SCOTUS to consider major GPS privacy case
The exterior view of the U.S. Supreme Court is seen in Washington, D.C.
United States vs. Jones has to do with whether the police will be allowed to track someone using a GPS device for 30 days without a warrant. The case traces back to a case where police did obtain a warrant while tracking a suspected drug dealer. But the warrant was delivered in 11 days when it was supposed to be delivered in 10 and it was served in Maryland but issued in Washington, D.C.
We speak with George Washington University law professor Jeffrey Rosen about the case. Rosen says of the case, "Based on the search, they found evidence that (the suspect) was indeed dealing drugs. They indicted and convicted him and he objected that the evidence had been illegally obtained because it was obtained without a valid warrant."
"Three federal appellate courts have considered this question and they're divided. Two courts have said there's no problem with warrantless surveillance. In an opinion by Judge Richard Posner, the U.S. Court of Appeals for the 7th Circuit said we have basically no expectation of privacy in public because it's theoretically possible that a neighbor could follow us or the cops could put a tail on us. The court held that we have to assume the risk that the cops will use this technological device to achieve the same result."
"But in a different opinion, the U.S. Court of Appeals for the D.C. Circuit disagreed. Judge Douglas Ginsberg held that we do have some expectation of privacy and anonymity in public. Ginsberg said there's a tremendous difference between putting a tail on someone for a hundred miles, which the Supreme Court has approved in the past, and tracking their movements 24/7 for a month. Ginsberg said we do have an expectation of privacy in the whole of our movements because prolonged surveillance, ubiquitous surveillance, can reveal much more about us than just a snapshot and the amount of information that can be achieved from prolonged ubiquitous tracking is just as invasive as the information that could be obtained by breaking into the home which ordinarily does require a warrant. So that's the way it's going up to the court and we'll see what the justices say."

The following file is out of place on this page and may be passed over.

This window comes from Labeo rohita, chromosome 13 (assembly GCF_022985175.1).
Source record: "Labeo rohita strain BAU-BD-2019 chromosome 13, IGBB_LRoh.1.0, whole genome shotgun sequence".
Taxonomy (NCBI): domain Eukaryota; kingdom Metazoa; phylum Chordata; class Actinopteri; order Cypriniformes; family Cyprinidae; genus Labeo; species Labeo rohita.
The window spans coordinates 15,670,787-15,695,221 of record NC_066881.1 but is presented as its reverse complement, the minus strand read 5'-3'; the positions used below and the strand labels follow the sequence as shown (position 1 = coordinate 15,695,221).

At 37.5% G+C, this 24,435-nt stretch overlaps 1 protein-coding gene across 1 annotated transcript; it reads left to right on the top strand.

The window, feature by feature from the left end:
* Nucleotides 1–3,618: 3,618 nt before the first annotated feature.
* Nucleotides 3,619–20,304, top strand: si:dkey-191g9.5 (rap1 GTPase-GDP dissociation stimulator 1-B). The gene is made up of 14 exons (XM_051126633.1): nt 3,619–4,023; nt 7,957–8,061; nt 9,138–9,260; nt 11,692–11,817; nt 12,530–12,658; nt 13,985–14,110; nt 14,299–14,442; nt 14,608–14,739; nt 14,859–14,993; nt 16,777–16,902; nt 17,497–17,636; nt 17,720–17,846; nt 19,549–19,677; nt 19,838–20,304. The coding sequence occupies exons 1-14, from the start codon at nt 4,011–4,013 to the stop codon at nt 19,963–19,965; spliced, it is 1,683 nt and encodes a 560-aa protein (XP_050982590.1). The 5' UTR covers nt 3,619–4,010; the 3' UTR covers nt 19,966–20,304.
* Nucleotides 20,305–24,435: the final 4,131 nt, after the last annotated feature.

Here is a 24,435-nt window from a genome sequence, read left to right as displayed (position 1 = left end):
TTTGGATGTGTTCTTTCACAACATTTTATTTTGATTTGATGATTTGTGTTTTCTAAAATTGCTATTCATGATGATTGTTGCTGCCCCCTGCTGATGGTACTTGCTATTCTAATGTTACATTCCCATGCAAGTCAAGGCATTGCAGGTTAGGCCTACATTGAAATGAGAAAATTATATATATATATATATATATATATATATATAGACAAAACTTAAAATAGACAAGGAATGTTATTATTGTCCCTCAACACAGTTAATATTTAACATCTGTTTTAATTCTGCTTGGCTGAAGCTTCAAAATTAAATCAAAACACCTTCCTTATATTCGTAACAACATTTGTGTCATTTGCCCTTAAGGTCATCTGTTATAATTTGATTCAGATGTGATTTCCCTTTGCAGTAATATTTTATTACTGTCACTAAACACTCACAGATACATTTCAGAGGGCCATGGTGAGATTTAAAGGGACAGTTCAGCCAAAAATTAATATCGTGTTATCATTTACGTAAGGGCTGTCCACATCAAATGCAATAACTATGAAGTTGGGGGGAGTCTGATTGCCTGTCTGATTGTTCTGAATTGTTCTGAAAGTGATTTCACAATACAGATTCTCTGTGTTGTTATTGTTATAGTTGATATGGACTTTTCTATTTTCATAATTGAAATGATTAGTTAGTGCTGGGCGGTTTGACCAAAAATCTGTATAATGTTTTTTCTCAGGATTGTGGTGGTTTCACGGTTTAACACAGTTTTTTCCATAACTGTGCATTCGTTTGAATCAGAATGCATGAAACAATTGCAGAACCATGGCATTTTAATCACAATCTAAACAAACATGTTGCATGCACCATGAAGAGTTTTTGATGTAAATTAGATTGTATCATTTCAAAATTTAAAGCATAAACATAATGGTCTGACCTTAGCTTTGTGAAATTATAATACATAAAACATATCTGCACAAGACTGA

Rosen says this case isn't just about warrants and GPS devices. It could ultimately set precedent for how the court views the right to privacy: "What makes the case so fascinating is the court has dodged all these crucial issues for years. And what it's now confronted pretty squarely in this case is the question of whether we really should have expectation of privacy in the face of proliferating cutting edge technology or not. That has less to do with the reality on the ground, how many devices there are out there, than to what the justices think people should expect in free society. Is there some degree of anonymity we need in order to live spontaneous and free lives? That's what the court's going to have to engage."
Also in this program, a Robot Roundup: Four stories on robot advances. Robot telemarketers may be allowed to call your cell phone, robots are helping old Japanese people, robots are resembling gigantic militarized dogs, and robots and rats are MERGING.